Isolde, a support caseworker trainee, is working in Toronto. She’s still adjusting to the protocols and challenges of her job when she’s assigned to Eric, a man charged with theft and awaiting a court hearing. As Isolde prepares for the hearing, she finds herself struggling.
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The simplicity of the every-day, the awkward silences, the random encounters, eating, drinking, walking; everything is recorded in such melodic way that one is lured into the very real issue that the film is addressing.
It's very interesting how the film mixes documentary and fictional elements. It is done with great mastery and subtelty. It's a very clever look at life in this system. And how each of us deal with it, so it's not much about a single character, but about existence on the whole.
Loved the spaces in our minds that this film facilitated. It’s pace and frames are artfully delivered allowing the viewer to perceive the poignant nuances of existence and our relationship to interdependency.
I honestly don't understand why the director/writer could not have attempted to make the narrative at least a tiny bit more prominent. It's not a surrealist movie or something of the kind, it is a simple film with two major characters, about important, real-life issues. And it's not even a documentary. Why not make it more accessible and less pretentiously subtle for the sake of everyone?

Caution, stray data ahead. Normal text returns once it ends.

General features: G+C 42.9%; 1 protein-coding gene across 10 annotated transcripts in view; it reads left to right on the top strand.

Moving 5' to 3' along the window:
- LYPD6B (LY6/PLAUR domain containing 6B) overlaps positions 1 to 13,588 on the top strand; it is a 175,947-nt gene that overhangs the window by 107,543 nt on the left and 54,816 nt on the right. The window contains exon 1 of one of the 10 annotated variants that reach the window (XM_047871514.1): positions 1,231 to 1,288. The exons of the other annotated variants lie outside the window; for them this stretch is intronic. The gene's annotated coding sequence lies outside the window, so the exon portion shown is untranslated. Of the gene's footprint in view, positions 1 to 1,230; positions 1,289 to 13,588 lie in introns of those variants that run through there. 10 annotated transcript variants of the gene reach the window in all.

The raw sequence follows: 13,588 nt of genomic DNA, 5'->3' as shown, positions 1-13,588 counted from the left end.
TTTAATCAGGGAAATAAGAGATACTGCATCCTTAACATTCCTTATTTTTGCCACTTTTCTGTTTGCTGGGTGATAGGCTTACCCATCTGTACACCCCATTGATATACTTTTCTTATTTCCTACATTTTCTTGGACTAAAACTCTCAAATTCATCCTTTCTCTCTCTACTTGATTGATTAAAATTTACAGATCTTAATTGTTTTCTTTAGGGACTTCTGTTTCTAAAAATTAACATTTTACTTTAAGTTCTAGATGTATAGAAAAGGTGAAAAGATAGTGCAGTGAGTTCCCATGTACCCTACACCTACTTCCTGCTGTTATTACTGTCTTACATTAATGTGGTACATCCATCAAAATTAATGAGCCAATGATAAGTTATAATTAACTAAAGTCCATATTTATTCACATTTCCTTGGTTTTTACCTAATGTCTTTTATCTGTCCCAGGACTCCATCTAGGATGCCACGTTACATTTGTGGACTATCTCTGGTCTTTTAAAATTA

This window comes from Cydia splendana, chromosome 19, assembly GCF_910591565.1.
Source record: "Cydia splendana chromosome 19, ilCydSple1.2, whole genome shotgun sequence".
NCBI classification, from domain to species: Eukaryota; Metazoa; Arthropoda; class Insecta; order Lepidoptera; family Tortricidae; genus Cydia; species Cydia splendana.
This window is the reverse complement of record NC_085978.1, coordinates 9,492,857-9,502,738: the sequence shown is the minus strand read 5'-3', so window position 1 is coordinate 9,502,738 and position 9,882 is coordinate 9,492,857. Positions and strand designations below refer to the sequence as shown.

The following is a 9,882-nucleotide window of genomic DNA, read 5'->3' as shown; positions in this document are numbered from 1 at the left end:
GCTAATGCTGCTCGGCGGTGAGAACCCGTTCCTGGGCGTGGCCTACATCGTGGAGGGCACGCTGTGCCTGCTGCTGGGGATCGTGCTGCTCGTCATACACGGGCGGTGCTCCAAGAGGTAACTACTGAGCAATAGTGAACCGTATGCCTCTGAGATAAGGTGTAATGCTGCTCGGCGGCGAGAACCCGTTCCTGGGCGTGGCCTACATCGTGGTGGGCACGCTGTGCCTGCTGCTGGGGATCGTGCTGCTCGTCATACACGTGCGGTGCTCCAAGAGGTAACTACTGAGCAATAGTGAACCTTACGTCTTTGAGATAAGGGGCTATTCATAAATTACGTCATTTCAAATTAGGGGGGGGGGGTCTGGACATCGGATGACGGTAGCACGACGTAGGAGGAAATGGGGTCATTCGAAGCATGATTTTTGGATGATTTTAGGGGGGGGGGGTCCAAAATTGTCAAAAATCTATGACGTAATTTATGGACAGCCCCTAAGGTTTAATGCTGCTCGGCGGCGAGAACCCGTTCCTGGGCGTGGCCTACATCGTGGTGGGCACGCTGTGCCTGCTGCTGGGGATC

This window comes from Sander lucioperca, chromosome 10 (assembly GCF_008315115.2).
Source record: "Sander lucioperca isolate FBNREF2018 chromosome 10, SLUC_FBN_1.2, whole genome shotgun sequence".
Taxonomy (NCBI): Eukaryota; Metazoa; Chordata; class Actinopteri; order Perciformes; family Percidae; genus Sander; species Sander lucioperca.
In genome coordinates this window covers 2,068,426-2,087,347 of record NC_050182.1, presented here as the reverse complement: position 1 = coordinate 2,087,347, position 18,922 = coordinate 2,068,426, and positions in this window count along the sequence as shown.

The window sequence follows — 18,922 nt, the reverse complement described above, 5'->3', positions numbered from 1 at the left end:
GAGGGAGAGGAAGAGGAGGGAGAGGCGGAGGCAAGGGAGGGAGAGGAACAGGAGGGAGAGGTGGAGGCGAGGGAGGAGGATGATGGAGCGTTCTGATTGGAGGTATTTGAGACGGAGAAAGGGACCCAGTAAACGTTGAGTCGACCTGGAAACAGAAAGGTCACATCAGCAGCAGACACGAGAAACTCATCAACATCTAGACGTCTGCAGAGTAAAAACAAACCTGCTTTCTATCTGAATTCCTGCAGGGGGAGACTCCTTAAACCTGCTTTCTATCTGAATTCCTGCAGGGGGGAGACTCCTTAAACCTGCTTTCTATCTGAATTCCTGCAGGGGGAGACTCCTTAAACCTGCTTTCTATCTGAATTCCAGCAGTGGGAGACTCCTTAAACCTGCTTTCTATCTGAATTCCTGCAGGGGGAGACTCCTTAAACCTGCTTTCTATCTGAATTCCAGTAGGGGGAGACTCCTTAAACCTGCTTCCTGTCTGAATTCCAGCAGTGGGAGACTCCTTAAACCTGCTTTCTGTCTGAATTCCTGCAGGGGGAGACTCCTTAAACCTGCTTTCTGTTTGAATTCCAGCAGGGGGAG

At the beginning the movie promised to be a good one but once it started to develop the story, it just never came up. The story is missing. It´s really a nice try. Well filmed. I like the way is filmed. The time, the lights, everything is really fine though the assistant character could be more optimistic, a cold country culture? Well, maybe. But the point is the story, it is not telled, a pity, a simple sketch?
This film starts off slow, and then seems to move slower and slower. I have no problem with “slow” films, however. A slow pace can allow for more subtle emotions and moods to surface— something this movie excelled at. But a slow pace can also magnify small flaws and idiosyncrasies as well.
Shown within 30 days of Kazuhiro Soda's "Peace," which swims in similar waters but *what* a difference. Here, the filmmaker had a subject he cared about, & an experience he wanted to share, but his approach can't compel more than a tiny segment to want to share it & go all the way on the journey. The earnest try for "realism" via extreme, lifeless restraint prompts little fascination. It undercuts a worthy cause.